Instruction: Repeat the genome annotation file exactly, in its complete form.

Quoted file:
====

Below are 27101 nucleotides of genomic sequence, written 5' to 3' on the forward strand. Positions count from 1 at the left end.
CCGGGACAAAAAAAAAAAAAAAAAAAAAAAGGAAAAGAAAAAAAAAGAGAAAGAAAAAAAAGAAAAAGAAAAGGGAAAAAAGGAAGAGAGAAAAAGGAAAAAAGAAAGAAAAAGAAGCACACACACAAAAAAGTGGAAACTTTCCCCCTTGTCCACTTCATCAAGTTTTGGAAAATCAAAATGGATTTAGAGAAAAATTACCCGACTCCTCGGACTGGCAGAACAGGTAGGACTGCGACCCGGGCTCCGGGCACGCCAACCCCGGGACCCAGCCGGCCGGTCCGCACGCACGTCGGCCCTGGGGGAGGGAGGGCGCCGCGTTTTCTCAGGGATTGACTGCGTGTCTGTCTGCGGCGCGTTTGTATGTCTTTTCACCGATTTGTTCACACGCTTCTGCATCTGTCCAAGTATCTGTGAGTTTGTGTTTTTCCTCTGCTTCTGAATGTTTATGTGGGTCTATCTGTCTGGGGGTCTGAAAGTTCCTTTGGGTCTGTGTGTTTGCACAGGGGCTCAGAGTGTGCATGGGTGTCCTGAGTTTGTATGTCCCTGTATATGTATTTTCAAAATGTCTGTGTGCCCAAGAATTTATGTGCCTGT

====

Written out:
Below are 27101 nucleotides of genomic sequence, written 5' to 3' on the forward strand. Positions count from 1 at the left end.
CCGGGACAAAAAAAAAAAAAAAAAAAAAAAGGAAAAGAAAAAAAAAGAGAAAGAAAAAAAAGAAAAAGAAAAGGGAAAAAAGGAAGAGAGAAAAAGGAAAAAAGAAAGAAAAAGAAGCACACACACAAAAAAGTGGAAACTTTCCCCCTTGTCCACTTCATCAAGTTTTGGAAAATCAAAATGGATTTAGAGAAAAATTACCCGACTCCTCGGACTGGCAGAACAGGTAGGACTGCGACCCGGGCTCCGGGCACGCCAACCCCGGGACCCAGCCGGCCGGTCCGCACGCACGTCGGCCCTGGGGGAGGGAGGGCGCCGCGTTTTCTCAGGGATTGACTGCGTGTCTGTCTGCGGCGCGTTTGTATGTCTTTTCACCGATTTGTTCACACGCTTCTGCATCTGTCCAAGTATCTGTGAGTTTGTGTTTTTCCTCTGCTTCTGAATGTTTATGTGGGTCTATCTGTCTGGGGGTCTGAAAGTTCCTTTGGGTCTGTGTGTTTGCACAGGGGCTCAGAGTGTGCATGGGTGTCCTGAGTTTGTATGTCCCTGTATATGTATTTTCAAAATGTCTGTGTGCCCAAGAATTTATGTGCCTGT